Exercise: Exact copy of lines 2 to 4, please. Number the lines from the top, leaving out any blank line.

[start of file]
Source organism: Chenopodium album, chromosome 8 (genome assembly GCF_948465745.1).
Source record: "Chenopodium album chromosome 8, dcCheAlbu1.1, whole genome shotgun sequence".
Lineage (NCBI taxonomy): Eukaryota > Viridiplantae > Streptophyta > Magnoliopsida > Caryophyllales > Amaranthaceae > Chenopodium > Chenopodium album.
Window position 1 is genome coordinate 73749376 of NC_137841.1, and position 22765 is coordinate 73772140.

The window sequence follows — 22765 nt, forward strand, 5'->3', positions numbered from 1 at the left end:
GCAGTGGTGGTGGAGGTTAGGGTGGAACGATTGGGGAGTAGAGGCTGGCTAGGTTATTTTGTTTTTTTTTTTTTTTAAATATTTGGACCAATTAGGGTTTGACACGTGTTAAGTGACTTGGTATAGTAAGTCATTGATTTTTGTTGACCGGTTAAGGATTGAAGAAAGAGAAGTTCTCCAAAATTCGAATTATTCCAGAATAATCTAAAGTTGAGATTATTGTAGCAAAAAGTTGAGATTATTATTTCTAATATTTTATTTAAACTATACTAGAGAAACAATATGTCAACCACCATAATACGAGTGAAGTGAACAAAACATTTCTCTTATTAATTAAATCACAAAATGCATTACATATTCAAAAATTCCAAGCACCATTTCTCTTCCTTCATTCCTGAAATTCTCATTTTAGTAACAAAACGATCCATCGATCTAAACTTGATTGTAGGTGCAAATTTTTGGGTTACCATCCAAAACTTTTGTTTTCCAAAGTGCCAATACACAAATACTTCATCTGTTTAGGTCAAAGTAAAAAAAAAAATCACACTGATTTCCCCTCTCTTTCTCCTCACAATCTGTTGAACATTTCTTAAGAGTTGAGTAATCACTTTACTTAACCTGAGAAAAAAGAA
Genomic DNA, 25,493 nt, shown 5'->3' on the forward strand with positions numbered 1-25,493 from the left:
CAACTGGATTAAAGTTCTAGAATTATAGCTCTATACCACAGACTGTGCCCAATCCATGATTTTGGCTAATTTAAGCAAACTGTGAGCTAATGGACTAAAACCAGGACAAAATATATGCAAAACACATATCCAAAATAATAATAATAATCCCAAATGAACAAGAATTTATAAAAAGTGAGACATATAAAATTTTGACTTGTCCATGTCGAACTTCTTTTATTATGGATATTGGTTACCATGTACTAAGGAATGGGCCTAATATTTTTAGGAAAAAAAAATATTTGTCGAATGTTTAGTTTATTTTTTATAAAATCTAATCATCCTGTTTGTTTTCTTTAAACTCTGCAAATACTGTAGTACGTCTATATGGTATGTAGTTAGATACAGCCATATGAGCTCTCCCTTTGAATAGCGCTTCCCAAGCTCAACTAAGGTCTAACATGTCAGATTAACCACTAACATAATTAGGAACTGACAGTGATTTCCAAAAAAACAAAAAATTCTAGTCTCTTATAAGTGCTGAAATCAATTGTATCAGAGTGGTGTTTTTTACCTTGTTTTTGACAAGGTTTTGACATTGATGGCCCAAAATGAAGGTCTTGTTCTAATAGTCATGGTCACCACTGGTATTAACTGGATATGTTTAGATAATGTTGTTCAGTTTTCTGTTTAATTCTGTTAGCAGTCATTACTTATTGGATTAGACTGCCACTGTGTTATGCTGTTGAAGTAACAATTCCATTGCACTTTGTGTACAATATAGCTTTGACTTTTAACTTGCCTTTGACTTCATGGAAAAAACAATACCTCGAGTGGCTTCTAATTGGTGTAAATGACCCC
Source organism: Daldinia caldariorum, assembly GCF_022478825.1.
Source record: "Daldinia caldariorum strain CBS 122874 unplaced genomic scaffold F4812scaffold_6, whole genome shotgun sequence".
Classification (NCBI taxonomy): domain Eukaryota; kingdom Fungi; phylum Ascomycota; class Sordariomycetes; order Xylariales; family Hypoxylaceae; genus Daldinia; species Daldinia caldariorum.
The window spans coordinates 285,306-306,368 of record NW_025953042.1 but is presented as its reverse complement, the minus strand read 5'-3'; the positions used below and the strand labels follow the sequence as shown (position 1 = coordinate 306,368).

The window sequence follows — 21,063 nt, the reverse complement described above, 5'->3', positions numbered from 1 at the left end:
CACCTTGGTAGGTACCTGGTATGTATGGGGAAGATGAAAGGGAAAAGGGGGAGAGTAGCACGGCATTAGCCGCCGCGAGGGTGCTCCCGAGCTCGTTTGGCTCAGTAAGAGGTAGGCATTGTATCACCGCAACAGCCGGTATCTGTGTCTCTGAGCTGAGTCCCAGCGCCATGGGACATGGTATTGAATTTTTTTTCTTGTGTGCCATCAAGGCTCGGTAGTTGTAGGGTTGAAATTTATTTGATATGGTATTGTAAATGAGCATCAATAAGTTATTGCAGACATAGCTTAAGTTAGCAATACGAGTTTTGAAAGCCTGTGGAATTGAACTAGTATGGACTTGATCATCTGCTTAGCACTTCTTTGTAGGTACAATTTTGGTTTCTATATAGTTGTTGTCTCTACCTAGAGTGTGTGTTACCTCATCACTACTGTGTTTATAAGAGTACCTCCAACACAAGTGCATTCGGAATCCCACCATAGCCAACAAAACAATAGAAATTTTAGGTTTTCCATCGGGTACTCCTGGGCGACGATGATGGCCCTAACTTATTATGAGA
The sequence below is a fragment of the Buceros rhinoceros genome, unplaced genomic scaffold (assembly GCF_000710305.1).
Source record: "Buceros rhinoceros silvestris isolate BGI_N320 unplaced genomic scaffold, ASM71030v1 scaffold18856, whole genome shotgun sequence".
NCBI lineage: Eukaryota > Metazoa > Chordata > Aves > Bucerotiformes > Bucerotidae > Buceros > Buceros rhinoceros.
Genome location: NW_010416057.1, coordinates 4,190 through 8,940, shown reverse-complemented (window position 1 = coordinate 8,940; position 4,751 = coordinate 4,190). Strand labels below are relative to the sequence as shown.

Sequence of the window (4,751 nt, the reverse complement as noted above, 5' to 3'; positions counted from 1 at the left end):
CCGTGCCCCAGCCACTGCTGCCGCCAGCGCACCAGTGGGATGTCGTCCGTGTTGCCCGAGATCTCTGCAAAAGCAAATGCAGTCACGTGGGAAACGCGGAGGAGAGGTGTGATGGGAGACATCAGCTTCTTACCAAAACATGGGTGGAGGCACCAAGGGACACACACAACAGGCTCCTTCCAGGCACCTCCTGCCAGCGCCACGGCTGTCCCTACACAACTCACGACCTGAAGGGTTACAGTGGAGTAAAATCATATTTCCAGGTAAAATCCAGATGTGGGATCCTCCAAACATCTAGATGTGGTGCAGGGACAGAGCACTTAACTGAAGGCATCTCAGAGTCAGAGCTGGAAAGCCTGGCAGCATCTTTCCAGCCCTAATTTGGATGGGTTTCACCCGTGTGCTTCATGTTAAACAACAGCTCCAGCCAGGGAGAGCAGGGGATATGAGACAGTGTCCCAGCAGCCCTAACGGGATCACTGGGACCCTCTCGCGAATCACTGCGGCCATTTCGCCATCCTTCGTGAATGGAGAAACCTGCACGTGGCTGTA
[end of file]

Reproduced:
Source record: "Chenopodium album chromosome 8, dcCheAlbu1.1, whole genome shotgun sequence".
Lineage (NCBI taxonomy): Eukaryota > Viridiplantae > Streptophyta > Magnoliopsida > Caryophyllales > Amaranthaceae > Chenopodium > Chenopodium album.
Window position 1 is genome coordinate 73749376 of NC_137841.1, and position 22765 is coordinate 73772140.